I felt isolated as a kid. I’ve always assumed that it was because of the profound hearing loss I developed as a result of continuous ear infections and subsequent surgeries. Not being able to hear made me feel left out—of the conversation, of the gossip, of the joke. To make sense of my silenced world, I tried to find ways to compensate while proving to myself that I belonged. Visual cues provided that bridge. Lip reading, body language, gestures, the clothes people wore and the objects with which they surrounded themselves were like pieces of a puzzle. I continue to rely on these cues to help make sense of the world from which I came and of which I am still a part.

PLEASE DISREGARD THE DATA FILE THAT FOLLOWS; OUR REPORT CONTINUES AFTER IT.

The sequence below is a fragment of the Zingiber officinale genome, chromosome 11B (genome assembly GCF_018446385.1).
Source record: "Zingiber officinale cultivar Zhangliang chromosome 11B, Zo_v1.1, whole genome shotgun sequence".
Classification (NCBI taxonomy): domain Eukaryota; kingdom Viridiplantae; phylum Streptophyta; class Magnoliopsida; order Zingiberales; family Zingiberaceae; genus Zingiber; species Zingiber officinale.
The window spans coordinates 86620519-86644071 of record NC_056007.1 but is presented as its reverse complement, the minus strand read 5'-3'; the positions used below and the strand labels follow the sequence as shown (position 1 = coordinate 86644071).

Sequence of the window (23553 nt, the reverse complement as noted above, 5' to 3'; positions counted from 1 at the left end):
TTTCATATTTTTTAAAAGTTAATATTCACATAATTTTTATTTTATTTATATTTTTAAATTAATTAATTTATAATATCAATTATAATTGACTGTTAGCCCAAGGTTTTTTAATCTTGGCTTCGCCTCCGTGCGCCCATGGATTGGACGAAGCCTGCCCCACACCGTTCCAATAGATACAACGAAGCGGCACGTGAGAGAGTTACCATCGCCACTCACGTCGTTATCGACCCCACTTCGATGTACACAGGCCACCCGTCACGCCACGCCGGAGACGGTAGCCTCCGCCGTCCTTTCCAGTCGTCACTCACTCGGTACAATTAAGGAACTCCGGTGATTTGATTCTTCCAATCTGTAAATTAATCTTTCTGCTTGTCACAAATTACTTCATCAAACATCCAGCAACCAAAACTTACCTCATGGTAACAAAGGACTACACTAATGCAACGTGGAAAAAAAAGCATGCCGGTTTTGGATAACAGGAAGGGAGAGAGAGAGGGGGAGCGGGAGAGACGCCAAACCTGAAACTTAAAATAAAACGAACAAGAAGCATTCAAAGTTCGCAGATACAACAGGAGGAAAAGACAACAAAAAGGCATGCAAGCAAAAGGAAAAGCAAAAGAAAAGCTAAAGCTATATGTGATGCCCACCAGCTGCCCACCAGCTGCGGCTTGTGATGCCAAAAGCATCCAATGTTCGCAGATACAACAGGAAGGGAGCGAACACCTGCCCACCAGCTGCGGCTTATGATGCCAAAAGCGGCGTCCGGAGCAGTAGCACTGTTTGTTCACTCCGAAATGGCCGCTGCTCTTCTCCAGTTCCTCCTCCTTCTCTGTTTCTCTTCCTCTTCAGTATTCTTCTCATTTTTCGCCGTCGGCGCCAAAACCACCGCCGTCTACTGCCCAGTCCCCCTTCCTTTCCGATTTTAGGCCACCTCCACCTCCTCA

While my state-of-the-art hearing aids capture sound, I still rely heavily on the visual world for clarification and direction. This body of work encompasses the various visual cues that, like totems, certify my sense of belonging. Whether it is a father and son walking together or people playing cards, I feel connected by these components, using them as signposts to point me in the direction of self in concert with the world in which I find myself.